Statistical Horizons Blog


Problems with the Hybrid Method

For several years now, I’ve been promoting something I called the “hybrid method” as a way of analyzing longitudinal and other forms of clustered data. My books Fixed Effects Regression Methods for Longitudinal Data Using SAS (2005) and Fixed Effects Regression Models (2009) both devoted quite a few pages to this methodology. However, recent research […]

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Free SAS!

Let me tell you about my favorite new toy, the SAS® University Edition, which was just released on May 28. It’s essentially free SAS for anybody who wants it, and it has the potential to be a real game changer. SAS has long had a reputation for being one of the best statistical packages around, but […]

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Prediction vs. Causation in Regression Analysis

In the first chapter of my 1999 book Multiple Regression, I wrote “There are two main uses of multiple regression: prediction and causal analysis. In a prediction study, the goal is to develop a formula for making predictions about the dependent variable, based on the observed values of the independent variables….In a causal analysis, the […]

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Listwise Deletion: It’s NOT Evil

At the 1998 Annual Meeting of the American Political Science Association, Gary King and three co-authors presented a paper titled “Listwise deletion is evil: What to do about missing data in political science.” The paper was later published under a different title in the American Political Science Review, but the original title has stuck in my head […]

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Another Goodness-of-Fit Test for Logistic Regression

In my April post, I described a new method for testing the goodness of fit (GOF) of a logistic regression model without grouping the data. That method was based on the usual Pearson chi-square statistic applied to the ungrouped data. Although Pearson’s chi-square does not have a chi-square distribution when data are not grouped, it […]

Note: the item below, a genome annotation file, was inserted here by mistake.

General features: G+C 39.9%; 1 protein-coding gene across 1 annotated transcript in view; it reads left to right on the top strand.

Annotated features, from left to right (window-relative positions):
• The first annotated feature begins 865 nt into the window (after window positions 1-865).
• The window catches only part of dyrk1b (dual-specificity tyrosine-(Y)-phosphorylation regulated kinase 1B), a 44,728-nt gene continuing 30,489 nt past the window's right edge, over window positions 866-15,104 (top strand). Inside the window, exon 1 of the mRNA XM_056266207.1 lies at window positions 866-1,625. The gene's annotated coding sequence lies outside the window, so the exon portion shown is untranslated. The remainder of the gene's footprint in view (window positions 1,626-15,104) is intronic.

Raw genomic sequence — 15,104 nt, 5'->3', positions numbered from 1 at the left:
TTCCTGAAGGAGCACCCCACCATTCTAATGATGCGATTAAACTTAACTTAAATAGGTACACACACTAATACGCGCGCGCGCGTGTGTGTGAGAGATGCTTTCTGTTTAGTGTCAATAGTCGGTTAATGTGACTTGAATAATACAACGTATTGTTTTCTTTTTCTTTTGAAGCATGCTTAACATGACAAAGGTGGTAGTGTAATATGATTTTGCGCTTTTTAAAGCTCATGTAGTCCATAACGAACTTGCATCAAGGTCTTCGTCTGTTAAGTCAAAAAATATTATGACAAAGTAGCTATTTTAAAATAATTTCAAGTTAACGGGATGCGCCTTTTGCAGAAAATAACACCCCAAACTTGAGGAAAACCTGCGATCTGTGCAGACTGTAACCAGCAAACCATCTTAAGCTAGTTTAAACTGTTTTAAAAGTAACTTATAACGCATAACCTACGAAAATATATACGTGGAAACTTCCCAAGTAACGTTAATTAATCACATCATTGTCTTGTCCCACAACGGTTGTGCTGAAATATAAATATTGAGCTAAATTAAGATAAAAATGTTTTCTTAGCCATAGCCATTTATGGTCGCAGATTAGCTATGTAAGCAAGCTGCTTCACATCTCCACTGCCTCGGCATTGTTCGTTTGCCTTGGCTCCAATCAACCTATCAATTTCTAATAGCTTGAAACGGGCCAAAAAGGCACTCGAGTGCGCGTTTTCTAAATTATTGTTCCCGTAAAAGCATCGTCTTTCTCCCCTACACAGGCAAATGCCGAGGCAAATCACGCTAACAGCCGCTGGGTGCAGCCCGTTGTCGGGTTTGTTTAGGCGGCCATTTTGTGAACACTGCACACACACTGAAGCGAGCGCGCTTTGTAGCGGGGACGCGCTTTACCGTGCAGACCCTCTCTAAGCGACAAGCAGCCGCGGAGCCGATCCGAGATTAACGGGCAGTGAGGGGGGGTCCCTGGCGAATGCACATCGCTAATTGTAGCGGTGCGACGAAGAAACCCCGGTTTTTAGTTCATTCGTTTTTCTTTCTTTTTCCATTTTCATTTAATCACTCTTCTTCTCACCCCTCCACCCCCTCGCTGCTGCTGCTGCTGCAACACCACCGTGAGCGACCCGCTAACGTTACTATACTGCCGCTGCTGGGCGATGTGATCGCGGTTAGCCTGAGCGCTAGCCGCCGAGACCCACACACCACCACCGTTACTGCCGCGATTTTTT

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Alternatives to the Hosmer-Lemeshow Test

In my post of March 2013, I pointed out some of the deficiencies of the Hosmer-Lemeshow test for goodness-of-fit (GOF) of logistic regression models. Most alarmingly, the p-values produced by the HL statistic can differ dramatically depending on the arbitrary choice of the number of groups. What I didn’t say in that post is that […]

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Rejected? Keep at it.

Journal editors are people, just like the researchers who submit their work for publication.  People make mistakes.  Journal editors often fail to correctly forecast the impact of a paper submitted for publication, and they often reject submissions that end up well received when eventually published.  As a journal editor myself, I get the occasional opportunity […]

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Why I Don’t Trust the Hosmer-Lemeshow Test for Logistic Regression

The Hosmer-Lemeshow (HL) test for logistic regression is widely used to answer the question “How well does my model fit the data?”  But I’ve found it to be unsatisfactory for several reasons that I’ll explain in this post. First, some background. Last month I wrote about several R2 measures for logistic regression, which is one […]

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What’s the Best R-Squared for Logistic Regression?

One of the most frequent questions I get about logistic regression is “How can I tell if my model fits the data?” There are two general approaches to answering this question. One is to get a measure of how well you can predict the dependent variable based on the independent variables. The other is to […]

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Everybody’s Gonna Have a Number

This month I’m going to take a break from statistical methods and focus, instead, on a particular statistic: citation counts. Recently I discovered Google Scholar Citations, and I was blown away. Introduced in November 2011, this web-based service has the potential to revolutionize the counting of citations to individual persons and their published works. And […]

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